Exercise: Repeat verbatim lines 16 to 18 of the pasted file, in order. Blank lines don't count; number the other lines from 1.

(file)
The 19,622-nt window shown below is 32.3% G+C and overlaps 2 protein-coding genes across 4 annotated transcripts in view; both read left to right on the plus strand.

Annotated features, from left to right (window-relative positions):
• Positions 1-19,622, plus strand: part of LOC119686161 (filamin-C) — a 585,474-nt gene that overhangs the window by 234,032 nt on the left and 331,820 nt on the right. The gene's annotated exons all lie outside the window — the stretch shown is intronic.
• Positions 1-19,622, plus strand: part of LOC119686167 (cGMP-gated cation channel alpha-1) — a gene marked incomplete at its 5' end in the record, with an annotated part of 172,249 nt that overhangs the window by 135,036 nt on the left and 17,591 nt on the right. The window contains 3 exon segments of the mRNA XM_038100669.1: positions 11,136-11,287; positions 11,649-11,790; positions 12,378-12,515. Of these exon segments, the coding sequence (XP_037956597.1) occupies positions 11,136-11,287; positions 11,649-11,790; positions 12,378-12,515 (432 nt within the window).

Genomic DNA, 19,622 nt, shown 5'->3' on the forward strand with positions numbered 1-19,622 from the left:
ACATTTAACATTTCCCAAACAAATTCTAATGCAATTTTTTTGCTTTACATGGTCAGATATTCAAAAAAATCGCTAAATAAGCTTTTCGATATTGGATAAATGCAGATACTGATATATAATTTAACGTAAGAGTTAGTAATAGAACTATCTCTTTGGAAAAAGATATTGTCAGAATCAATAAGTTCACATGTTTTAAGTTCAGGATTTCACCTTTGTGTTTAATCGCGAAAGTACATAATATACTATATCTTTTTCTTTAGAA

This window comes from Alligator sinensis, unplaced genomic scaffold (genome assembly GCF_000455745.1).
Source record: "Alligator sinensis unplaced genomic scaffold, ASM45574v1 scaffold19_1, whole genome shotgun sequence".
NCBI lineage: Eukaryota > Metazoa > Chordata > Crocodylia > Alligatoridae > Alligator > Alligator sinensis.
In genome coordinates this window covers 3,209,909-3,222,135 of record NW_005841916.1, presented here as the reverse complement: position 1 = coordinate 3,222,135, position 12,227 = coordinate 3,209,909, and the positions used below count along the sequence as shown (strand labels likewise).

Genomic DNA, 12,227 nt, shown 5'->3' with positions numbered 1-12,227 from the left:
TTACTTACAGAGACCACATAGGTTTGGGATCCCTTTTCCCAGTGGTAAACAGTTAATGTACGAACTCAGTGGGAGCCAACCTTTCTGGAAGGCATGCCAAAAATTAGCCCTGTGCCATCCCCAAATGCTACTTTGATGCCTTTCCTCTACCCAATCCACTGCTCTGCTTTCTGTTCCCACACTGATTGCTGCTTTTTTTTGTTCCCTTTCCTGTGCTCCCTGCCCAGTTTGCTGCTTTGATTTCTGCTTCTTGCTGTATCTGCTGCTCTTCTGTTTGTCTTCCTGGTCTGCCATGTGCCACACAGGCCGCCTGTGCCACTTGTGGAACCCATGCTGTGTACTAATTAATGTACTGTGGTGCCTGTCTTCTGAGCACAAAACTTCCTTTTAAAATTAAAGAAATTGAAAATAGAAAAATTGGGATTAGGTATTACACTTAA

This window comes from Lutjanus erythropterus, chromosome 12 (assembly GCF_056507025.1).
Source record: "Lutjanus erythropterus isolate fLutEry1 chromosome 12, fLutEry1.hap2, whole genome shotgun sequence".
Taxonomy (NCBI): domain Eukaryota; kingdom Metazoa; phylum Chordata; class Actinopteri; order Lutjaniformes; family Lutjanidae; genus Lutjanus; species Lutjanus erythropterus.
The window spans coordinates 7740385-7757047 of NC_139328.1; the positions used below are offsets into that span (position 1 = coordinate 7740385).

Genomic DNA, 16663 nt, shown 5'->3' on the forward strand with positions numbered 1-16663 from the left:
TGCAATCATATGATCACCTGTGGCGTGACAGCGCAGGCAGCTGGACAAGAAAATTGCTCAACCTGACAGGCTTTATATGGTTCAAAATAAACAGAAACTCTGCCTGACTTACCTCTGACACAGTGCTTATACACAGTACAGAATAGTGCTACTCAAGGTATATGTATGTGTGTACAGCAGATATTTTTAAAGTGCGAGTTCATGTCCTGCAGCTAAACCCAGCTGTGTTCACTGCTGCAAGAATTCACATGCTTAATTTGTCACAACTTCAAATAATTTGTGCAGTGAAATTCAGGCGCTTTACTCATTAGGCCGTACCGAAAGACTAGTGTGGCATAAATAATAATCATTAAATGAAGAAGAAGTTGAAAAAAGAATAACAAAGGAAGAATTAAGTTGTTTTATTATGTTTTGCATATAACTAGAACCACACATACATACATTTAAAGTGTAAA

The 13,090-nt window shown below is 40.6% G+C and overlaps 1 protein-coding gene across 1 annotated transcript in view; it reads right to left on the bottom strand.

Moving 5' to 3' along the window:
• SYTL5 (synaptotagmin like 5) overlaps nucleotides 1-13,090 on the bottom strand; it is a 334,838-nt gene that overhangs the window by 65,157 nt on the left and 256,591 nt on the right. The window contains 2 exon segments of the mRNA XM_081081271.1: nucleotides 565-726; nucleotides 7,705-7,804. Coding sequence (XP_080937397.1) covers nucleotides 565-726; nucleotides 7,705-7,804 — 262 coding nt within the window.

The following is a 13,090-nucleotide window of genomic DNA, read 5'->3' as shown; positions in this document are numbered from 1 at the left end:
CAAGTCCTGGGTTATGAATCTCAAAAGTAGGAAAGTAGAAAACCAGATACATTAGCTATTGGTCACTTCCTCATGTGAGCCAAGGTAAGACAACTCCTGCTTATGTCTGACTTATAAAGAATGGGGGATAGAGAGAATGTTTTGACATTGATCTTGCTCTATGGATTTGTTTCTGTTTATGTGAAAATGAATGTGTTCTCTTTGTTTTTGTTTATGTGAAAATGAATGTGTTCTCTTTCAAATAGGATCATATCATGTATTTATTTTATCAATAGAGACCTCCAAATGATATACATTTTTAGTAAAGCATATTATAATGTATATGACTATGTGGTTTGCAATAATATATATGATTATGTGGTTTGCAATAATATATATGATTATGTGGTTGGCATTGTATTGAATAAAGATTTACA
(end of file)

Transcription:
The window spans coordinates 7740385-7757047 of NC_139328.1; the positions used below are offsets into that span (position 1 = coordinate 7740385).

Genomic DNA, 16663 nt, shown 5'->3' on the forward strand with positions numbered 1-16663 from the left:
TGCAATCATATGATCACCTGTGGCGTGACAGCGCAGGCAGCTGGACAAGAAAATTGCTCAACCTGACAGGCTTTATATGGTTCAAAATAAACAGAAACTCTGCCTGACTTACCTCTGACACAGTGCTTATACACAGTACAGAATAGTGCTACTCAAGGTATATGTATGTGTGTACAGCAGATATTTTTAAAGTGCGAGTTCATGTCCTGCAGCTAAACCCAGCTGTGTTCACTGCTGCAAGAATTCACATGCTTAATTTGTCACAACTTCAAATAATTTGTGCAGTGAAATTCAGGCGCTTTACTCATTAGGCCGTACCGAAAGACTAGTGTGGCATAAATAATAATCATTAAATGAAGAAGAAGTTGAAAAAAGAATAACAAAGGAAGAATTAAGTTGTTTTATTATGTTTTGCATATAACTAGAACCACACATACATACATTTAAAGTGTAAA